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Column: Google, drive-through, retailers, coronavirus and you: a very Trumpian national emergency

It is difficult to know whether to laugh or cry.

After his Wednesday speech from the Oval Office left many wondering what the Trump administration was doing to combat the spread of the coronavirus as well as blaming the former President Obama and closing the borders with EU citizens, but not from the UK (take this, Angela Merkel!), Trump decided to hold a press conference on Friday to explain.

Declare a national emergency and have a plan. Or rather, it has brought together a team of CEOs of the largest “retailers and medical companies” and they have a plan.

This seems to be boiling down to Google’s creation of a website, faster than the “websites of the past”, which will direct people with symptoms to the nearest drive-through test center.

Except as reported in Verge first and then in Wired, Google is not sure what it is talking about. A division of Google’s parent company is working on a website for healthcare professionals and is limited to the Bay Area. Now that the president has made his “announcement”, the site, Verily, will be publicly available but is still in its infancy and limited to the Bay Area.

Starbucks doesn’t seem to be involved, which is a shame as they not only have drive-throughs, but also an app.

OK, OK, Trump said more. Or rather, he read more. As he did on Wednesday, Trump remained very close to a highly prepared speech, until reading the number of talking points. His eyes glued to the paper on which the speech was written, his voice was almost monotonous, although he stumbled over what the national emergency declaration meant: “access to up to 50 billion very important and important people , a great deal “- except when he described how fabulous all the CEOs he had assembled were.

During the press conference, the president reminded us several times that he trusts people who make a lot more money than he trusts, say, the Centers for Disease Control and Prevention.

In addition, he had once been the protagonist of a reality show without a script. Because it’s not good with scripts.

It also does not go well with serious arguments or at least serious arguments that do not involve throwing vitriol at an opponent. He managed to criticize the way Obama handled the swine flu epidemic and cast some shadow over the CDC because it apparently involved him with “a very obsolete, very old-fashioned system”.

As for the well-documented dragging and evasiveness of his own administration, well, when asked about the dismissal of epidemic experts and the dismissal of the medical community’s recommendations, he said he doesn’t take any “responsibility”.

Apparently, no responsibility is taken to prevent the spread of the disease. Although I recently got in touch with someone who has tested positive for the virus – “there was a photograph,” he said when asked before offering the certainty that “I take a lot of photographs, hundreds of photographs” – not has been tested for viruses. This is probably why he felt comfortable ignoring those annoying “old-fashioned” CDC guidelines and shaking everyone’s hands before touching the microphone as often as possible. In the event that any of those breath droplets somehow failed to be shared by the group.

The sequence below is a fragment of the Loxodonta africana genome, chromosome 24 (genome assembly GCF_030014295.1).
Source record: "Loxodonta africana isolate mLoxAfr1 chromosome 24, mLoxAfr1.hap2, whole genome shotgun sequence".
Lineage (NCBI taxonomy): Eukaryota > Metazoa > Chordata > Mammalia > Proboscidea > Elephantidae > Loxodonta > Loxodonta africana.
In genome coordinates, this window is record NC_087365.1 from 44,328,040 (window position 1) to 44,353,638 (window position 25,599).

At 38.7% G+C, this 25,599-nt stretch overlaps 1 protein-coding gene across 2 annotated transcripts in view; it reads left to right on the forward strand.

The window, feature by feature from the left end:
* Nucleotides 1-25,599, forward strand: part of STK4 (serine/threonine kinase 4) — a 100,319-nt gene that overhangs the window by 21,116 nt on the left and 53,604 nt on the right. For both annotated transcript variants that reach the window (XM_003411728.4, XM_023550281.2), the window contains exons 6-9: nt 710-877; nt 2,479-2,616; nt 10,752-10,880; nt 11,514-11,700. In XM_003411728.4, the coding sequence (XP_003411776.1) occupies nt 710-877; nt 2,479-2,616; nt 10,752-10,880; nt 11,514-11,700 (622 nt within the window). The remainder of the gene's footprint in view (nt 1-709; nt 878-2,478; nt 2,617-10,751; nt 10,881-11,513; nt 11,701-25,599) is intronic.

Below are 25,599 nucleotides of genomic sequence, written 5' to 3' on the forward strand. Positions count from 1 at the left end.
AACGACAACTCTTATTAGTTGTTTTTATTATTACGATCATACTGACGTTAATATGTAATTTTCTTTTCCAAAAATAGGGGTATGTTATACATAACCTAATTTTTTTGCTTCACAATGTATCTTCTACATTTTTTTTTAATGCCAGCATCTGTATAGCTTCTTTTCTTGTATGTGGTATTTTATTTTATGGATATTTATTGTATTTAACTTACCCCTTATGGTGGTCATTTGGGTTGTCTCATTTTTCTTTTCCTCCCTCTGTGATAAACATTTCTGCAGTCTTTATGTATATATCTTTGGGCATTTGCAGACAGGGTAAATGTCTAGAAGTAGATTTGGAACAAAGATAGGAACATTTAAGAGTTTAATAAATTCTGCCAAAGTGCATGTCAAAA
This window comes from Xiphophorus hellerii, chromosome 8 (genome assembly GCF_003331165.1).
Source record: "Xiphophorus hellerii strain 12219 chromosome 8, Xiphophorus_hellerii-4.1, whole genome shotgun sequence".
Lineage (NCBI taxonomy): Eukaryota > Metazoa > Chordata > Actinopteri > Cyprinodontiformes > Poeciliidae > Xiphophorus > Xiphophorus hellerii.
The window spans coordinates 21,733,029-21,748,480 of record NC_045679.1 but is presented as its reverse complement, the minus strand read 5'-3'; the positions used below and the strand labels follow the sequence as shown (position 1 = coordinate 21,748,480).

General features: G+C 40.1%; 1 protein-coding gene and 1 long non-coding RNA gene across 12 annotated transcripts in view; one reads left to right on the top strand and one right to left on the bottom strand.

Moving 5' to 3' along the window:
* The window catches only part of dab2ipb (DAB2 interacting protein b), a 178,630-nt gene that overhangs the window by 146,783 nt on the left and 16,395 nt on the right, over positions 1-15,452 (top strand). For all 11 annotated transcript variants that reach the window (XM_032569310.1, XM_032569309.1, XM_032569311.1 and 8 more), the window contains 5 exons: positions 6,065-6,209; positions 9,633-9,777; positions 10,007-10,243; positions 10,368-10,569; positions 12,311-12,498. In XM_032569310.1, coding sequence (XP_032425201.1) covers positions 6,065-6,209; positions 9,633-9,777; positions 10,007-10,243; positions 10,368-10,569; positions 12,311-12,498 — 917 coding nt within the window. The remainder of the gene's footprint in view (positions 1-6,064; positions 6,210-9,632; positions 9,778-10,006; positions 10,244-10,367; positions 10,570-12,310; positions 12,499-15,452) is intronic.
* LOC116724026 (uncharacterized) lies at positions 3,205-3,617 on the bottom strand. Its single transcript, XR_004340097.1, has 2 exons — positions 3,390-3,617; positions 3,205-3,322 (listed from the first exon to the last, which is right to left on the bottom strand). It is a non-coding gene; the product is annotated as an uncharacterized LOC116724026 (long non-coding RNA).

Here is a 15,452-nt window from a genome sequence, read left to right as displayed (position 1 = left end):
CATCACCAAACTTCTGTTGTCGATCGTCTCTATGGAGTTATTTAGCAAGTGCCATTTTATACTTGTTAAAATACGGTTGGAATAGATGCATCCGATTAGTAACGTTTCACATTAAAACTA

Am I the only one who remembers Trump saying he was a germophobe? Or is it only in times of national non-emergency?

I must also have lost the part when Trump assured us that all these CEOs would somehow not make a lot of money with this national emergency. Probably because he didn’t say it. Fast, he said, but never free, or even cheap.

Declaring a national emergency, probably without any suggestion from former Vice President Joe Biden, whose Thursday many press conference called “presidential”, Trump has taken a major step forward. Despite the many erroneous misstatements during his pressor on Wednesday and now this Google mess, someone may want to make sure that the necessary “state of emergency” document has actually been signed.

Should we be concerned that Trump was unable to pronounce the word “California” when discussing the states he “works closely with”? Maybe, but then he pointed out that Governor Gavin Newsom (not mentioned) had so far “made very complementary comments” on the administration’s response.

Much more disconcerting were his general tenor and mien; Trump seemed to react to this national emergency as a spectator, becoming animated only when he said that some people thought the virus would simply “wipe out” the country. Except when he was hyperbolizing the people he had on stage as some of the most successful CEOs in the country, he offered much of the information as if he were a slightly disinterested spectator, rather than, you know, the leader of the free world.

“We’ll all get over it together,” he said at one point, his tone flat and absolutely unconvincing. “We just have to … get over it.”

Er, ok, but will Google tell me if I can get low-fat vanilla milk with that nasal swab?

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